"Shoo Shoo Shoo Baby" Comes Home
Not all of the enormous number of bombers and escort
fighters that the Allies sent over Germany during the Second World War
came home. Many became casualties due to
enemy action or other causes, U.S.A.A.F alone losing some 4,000 bombers. In addition, hundreds of aircraft, either
heavily damaged or with seriously wounded crewmen or merely lost, or due to
faintheartedness, ended up landing in neutral countries, primarily Switzerland,
where nearly 175 American aircraft landed, and Sweden, where over 100 landed. Naturally, the crewmen of these aircraft were
interned. This was not exactly an
unpleasant situation. Although internees
had some restrictions placed on their movements and activities, they were
provided with some pocket money through diplomatic channels and generally
treated well. Naturally, some of these
men tried to get home, and Uncle Sam made some efforts to expedite this. Of course, given the proximity of German
military power, neither Switzerland
took a benevolent view of efforts to get interned airmen back into the war.
In 1944, however, it was becoming clear that not only was Germany going
to lose the war, but that it was unlikely to take military action in the event
that one of the host countries released some of the interned airmen. Anxious to get its men back into the war, the
a deal it couldn't refuse. In return for
releasing about 300 airmen, the U.S.
agreed to sell the Swedes nine of the 68 B-17s interned in their country for
the princely sum of $1.00 a piece. The
Swedes readily agreed, and the exchange was made. Now the Swedish Air Force decided it really
didn't need all those bombers, so it turn gave seven (three B-17Fs and four
B-17Gs) to the Swedish Intercontinental Airways (now part of SAS). Converted to 14-seat airliners by Saab, these
aircraft remained in service into the early post-war years, when they were
replaced by DC-4s. Two of the converted
then sold to the Danish National Airline, including the former B-17G-35-BO (USAAF 42-32076), of the
401st Bombardment Squadron, 91st Bombardment Group, which had landed in Sweden on its
24th combat mission, on May 29, 1944.
Of course, the Danes soon began acquiring new aircraft, and in
1948 B-17G-35-BO was sold to the Danish Army Air
Corps. The following year, the DAAC
transferred the airplane to the Danish Royal Navy, which, in 1952, turned it
over to the Danish Royal Air Force. The DRAF used the plane for utility
missions for while, but laid it up in late 1953. Two years later, the airplane was sold to the
French Institut Geographique National, becoming part of a fleet of converted B-17s
fitted out to conduct geophysical surveys. Eventually, the French relegated the airplane
to a bone yard, where useful parts were taken for use in other aircraft and it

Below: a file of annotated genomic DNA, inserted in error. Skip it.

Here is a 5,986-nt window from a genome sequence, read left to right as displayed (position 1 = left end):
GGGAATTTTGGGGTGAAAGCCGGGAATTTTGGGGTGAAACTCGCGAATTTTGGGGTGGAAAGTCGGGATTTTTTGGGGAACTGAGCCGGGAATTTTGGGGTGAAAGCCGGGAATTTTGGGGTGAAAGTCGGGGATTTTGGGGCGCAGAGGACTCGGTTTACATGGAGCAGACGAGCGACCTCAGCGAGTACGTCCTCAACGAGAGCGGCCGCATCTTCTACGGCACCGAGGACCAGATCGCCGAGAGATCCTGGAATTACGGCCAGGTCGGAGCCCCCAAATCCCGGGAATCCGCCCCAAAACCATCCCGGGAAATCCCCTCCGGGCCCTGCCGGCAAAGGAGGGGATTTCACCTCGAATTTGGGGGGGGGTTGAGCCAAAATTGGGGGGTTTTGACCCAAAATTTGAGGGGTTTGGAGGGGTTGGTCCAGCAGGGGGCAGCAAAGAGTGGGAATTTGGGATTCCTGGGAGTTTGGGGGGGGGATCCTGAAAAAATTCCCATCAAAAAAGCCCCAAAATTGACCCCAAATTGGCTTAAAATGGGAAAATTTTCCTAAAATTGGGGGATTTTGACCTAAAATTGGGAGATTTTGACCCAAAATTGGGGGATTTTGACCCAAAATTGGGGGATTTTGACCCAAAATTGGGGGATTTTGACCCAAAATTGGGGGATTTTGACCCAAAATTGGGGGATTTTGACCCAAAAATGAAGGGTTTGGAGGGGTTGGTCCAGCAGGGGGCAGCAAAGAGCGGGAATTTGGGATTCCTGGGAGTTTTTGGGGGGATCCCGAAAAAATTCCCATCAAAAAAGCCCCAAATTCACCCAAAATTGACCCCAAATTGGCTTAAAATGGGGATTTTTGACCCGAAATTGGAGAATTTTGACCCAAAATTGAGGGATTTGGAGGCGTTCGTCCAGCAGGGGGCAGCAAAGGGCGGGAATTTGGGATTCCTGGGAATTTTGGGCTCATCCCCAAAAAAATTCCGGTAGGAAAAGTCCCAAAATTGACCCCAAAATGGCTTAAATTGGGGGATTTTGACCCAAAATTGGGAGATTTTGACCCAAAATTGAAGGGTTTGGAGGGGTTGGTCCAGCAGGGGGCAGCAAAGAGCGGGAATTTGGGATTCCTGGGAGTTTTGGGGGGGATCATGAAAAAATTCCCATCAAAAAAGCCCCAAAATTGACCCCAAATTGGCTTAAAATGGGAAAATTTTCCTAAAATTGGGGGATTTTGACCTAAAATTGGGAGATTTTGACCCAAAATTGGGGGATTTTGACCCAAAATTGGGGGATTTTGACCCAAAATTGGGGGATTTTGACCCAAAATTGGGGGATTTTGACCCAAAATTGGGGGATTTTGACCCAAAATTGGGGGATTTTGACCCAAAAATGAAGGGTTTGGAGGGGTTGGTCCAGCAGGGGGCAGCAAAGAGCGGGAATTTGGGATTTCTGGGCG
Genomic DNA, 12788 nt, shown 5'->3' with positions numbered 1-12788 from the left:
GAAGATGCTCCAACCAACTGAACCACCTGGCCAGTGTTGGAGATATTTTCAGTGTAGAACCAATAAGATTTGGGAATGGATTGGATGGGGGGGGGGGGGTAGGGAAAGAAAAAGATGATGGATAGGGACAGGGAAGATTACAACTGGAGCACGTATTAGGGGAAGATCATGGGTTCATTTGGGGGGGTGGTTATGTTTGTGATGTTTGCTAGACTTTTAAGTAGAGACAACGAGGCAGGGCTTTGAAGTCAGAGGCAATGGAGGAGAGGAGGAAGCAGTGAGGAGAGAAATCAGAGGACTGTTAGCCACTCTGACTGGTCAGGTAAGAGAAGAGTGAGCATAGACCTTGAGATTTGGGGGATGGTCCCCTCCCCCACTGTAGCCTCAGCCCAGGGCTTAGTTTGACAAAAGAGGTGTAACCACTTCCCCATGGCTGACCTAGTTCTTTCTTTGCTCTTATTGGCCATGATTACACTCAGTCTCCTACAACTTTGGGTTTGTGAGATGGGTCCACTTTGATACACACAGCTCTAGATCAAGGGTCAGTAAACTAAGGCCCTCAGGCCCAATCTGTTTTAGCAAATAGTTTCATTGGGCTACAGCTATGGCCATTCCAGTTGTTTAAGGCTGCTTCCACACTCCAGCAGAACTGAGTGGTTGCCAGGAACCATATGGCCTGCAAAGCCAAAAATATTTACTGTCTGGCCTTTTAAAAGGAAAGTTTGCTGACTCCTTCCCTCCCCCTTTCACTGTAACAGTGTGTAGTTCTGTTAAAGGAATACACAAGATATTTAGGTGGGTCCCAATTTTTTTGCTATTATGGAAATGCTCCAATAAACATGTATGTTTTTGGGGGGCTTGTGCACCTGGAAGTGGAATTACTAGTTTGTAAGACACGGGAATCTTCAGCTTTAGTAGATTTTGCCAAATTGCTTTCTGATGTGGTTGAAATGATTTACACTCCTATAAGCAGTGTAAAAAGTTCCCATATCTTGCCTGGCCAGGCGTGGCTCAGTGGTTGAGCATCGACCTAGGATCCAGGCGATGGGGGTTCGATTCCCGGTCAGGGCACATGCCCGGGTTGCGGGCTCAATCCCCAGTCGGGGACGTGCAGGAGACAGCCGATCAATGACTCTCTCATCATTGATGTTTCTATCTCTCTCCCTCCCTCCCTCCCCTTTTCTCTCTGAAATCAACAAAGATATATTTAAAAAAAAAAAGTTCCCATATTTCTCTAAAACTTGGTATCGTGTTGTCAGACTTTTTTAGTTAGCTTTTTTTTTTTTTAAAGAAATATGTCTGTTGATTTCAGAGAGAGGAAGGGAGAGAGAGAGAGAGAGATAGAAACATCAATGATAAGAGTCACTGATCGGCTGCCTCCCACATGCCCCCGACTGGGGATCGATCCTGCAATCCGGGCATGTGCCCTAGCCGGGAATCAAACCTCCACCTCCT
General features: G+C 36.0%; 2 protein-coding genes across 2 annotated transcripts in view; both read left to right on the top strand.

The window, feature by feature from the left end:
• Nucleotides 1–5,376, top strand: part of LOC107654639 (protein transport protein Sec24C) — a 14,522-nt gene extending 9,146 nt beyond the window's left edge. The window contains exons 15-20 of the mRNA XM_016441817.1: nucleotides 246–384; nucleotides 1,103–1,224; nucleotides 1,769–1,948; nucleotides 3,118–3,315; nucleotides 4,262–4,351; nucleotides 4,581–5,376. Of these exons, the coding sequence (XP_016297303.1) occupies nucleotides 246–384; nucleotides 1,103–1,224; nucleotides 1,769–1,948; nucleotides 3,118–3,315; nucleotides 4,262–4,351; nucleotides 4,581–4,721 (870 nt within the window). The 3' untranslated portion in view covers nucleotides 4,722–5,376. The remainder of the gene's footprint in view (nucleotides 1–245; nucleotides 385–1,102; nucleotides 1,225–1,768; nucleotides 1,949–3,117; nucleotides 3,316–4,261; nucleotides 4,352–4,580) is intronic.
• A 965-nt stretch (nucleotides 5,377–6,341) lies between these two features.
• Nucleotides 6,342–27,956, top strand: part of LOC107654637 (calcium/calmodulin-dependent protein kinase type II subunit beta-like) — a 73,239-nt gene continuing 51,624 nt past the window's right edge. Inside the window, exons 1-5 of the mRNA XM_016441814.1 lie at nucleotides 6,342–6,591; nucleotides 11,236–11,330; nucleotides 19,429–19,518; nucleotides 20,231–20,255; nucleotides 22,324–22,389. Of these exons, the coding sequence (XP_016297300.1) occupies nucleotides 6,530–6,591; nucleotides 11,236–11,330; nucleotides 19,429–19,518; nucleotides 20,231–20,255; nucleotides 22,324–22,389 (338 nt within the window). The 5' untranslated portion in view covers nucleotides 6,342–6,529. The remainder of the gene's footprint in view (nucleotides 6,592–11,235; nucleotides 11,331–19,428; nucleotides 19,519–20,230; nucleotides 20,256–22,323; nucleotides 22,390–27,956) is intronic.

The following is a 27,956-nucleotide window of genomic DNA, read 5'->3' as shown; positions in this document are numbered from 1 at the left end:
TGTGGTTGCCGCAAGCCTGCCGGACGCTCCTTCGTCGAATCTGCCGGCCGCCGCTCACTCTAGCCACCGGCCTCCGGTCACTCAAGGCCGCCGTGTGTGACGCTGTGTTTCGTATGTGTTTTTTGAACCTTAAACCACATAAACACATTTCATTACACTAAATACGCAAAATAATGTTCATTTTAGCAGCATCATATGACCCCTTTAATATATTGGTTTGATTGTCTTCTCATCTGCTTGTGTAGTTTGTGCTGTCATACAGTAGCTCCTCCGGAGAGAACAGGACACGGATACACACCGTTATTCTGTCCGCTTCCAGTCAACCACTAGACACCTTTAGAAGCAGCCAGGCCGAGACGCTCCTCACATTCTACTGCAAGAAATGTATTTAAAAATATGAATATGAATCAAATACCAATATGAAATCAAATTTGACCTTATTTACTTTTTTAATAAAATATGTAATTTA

was left to slowly deteriorate.
In 1972 the United States Air Force reacquired the rather deteriorated
airframe. Since restored, B-17G-35-BO "Shoo
Shoo Shoo Baby" is on display at the National Museum
of the United States Air Force, Wright-Patterson Air Force Base, in Dayton, Ohio.
"Mad" Anthony Wayne, Physician
In the early 1790s, a confederation of the Miami, Shawnee,
and Delaware nations under the inspired leadership of the war chiefs Little
Turtle, Blue Jacket, and Buckongahelas, inflicted two devastating defeats
on the United States, first crushing a column of nearly 600 regulars and
militiamen under Maj. Gen. Josiah Harmar in the Battle of Kekionga (October
19-22, 1790), and then virtually annihilating Maj. Gen. Arthur St. Clair's
1,000-strong column at the Battle of the Wabash (November 4, 1791).
These two humiliating disasters prompted President
Washington to turn to the best commander he could find, Maj. Gen. Anthony
Wayne, who had earned the nickname "Mad Anthony" for his exploits
during the Revolutionary War [See "Bon repos!."
The army that Wayne took command of in
early 1792 was a pitiful one. Numbers
were low, desertion rife, there were few trained troops, and morale was abysmal. Wayne
promptly began kicking these men into shape, as they would have to become the
cadre around which to build a new army.
Among the problems that Wayne noticed when he assumed command was the
large number of troops who were claiming exemption from duty due to
illness. Clearly, if this
"illness" was not cleared up, there would be little hope of building
a disciplined force. Wayne promptly hit upon an excellent
"cure." He ordered that anyone
on the sick list was to have his daily whiskey ration replaced by an additional
serving of vegetables. Almost instantly,
virtually all of the ailing men reported themselves much improved, and returned
Using these men, Wayne
established a training camp known as "Legionville," not far from Pittsburgh. There he created the "Legion of the
United States," a brigade-sized force
of about 4,000, organized into four "Sub-Legions," each of two
battalions of infantry and one of rifles, a troop of dragoons, and a battery of
artillery. By mid-July of 1793 the
Legion had taken the field, and on August 20, 1794, crushed the Ohio tribes at the Battle of Fallen Timbers.
Wayne may have been "Mad" but his
craziness was like that of the fox.